1 Citation (Scopus)

Abstract

The function of the human fingertip has been often debated. There have been studies focused on how the fingerprint affects the perception of high temporal frequencies, such as for improved texture perception. In contrast, here we focus on the effects of the fingerprint on the spatial aspects of tactile perception. We compare two fingertips, one with a biomimetic fingerprint and the other having a smooth surface. Tactile data was collected on a sharp edged stimulus over a range of locations and orientations, and also over a smooth (cylindrical) object. The perceptual capabilities of both (fingerprint and smooth) sensor types were compared with a probabilistic classification method. We find that the fingerprint increases the perceptual acuity of high spatial frequency features (edges) by 30–40% whilst not influencing the tactile acuity of low spatial frequency features (cylinder). Therefore the biomimetic fingerprint acts as an amplifier of high spatial frequencies, and provides us with evidence to suggest that the perception of high spatial frequencies is also one of the functions of the human fingertip.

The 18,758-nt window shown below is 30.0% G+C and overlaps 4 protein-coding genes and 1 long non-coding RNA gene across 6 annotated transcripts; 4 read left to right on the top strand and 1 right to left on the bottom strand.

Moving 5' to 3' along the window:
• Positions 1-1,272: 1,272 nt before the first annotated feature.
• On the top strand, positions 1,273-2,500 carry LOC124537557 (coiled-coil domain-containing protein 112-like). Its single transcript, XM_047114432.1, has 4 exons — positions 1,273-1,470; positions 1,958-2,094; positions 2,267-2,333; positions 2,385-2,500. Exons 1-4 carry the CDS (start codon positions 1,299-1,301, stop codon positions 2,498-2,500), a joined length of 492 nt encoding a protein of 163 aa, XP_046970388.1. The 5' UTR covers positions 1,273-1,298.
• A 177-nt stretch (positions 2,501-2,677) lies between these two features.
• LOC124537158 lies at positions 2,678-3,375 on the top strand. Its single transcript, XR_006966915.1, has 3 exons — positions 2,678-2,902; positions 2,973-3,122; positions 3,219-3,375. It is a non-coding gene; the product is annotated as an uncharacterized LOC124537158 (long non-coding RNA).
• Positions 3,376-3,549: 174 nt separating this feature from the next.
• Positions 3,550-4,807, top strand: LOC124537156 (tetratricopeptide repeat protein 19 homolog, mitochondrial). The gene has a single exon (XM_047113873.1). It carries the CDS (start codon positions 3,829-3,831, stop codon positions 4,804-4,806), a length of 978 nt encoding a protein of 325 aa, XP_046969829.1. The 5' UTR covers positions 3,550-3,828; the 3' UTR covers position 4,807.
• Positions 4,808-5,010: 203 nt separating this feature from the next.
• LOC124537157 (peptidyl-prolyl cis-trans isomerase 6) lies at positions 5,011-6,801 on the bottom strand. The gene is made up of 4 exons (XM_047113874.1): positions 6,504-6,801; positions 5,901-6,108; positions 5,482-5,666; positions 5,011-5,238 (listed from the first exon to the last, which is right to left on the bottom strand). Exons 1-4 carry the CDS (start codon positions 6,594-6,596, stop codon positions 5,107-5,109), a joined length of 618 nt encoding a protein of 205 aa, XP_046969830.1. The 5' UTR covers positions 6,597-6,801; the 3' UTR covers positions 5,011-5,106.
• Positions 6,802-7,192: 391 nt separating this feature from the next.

Original languageEnglish
Pages418-423
Number of pages6
DOIs
Publication statusPublished - 2016
Event5th International Conference on Biomimetic and Biohybrid Systems, Living Machines 2016 - Edinburgh, United Kingdom
Duration: 19 Jul 201622 Jul 2016

Conference

Conference5th International Conference on Biomimetic and Biohybrid Systems, Living Machines 2016
CountryUnited Kingdom
CityEdinburgh
Period19/07/1622/07/16

Fingerprint Dive into the research topics of 'A Biomimetic Fingerprint Improves Spatial Tactile Perception'. Together they form a unique fingerprint.

Cite this